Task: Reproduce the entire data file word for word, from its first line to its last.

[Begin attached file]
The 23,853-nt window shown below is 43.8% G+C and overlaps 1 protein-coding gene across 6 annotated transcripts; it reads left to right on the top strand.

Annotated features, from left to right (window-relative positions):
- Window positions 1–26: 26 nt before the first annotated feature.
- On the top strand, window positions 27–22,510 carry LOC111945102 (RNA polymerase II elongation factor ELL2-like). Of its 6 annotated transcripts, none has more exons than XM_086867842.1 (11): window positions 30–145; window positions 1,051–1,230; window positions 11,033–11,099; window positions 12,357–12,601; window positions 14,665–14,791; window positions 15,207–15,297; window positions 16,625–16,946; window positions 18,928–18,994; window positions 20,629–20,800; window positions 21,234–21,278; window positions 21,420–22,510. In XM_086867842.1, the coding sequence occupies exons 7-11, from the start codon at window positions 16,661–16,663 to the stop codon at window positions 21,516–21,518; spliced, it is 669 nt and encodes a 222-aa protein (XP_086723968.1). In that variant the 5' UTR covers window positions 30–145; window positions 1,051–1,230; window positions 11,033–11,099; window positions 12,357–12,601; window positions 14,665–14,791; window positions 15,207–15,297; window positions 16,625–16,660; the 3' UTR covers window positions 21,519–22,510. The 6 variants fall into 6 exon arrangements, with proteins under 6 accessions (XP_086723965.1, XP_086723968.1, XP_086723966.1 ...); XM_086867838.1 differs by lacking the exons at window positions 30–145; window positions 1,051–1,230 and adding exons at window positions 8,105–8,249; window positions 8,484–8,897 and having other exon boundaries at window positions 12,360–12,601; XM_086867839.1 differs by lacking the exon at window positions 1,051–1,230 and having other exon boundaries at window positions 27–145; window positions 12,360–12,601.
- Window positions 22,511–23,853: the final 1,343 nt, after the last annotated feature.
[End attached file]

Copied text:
The 23,853-nt window shown below is 43.8% G+C and overlaps 1 protein-coding gene across 6 annotated transcripts; it reads left to right on the top strand.

Annotated features, from left to right (window-relative positions):
- Window positions 1–26: 26 nt before the first annotated feature.
- On the top strand, window positions 27–22,510 carry LOC111945102 (RNA polymerase II elongation factor ELL2-like). Of its 6 annotated transcripts, none has more exons than XM_086867842.1 (11): window positions 30–145; window positions 1,051–1,230; window positions 11,033–11,099; window positions 12,357–12,601; window positions 14,665–14,791; window positions 15,207–15,297; window positions 16,625–16,946; window positions 18,928–18,994; window positions 20,629–20,800; window positions 21,234–21,278; window positions 21,420–22,510. In XM_086867842.1, the coding sequence occupies exons 7-11, from the start codon at window positions 16,661–16,663 to the stop codon at window positions 21,516–21,518; spliced, it is 669 nt and encodes a 222-aa protein (XP_086723968.1). In that variant the 5' UTR covers window positions 30–145; window positions 1,051–1,230; window positions 11,033–11,099; window positions 12,357–12,601; window positions 14,665–14,791; window positions 15,207–15,297; window positions 16,625–16,660; the 3' UTR covers window positions 21,519–22,510. The 6 variants fall into 6 exon arrangements, with proteins under 6 accessions (XP_086723965.1, XP_086723968.1, XP_086723966.1 ...); XM_086867838.1 differs by lacking the exons at window positions 30–145; window positions 1,051–1,230 and adding exons at window positions 8,105–8,249; window positions 8,484–8,897 and having other exon boundaries at window positions 12,360–12,601; XM_086867839.1 differs by lacking the exon at window positions 1,051–1,230 and having other exon boundaries at window positions 27–145; window positions 12,360–12,601.
- Window positions 22,511–23,853: the final 1,343 nt, after the last annotated feature.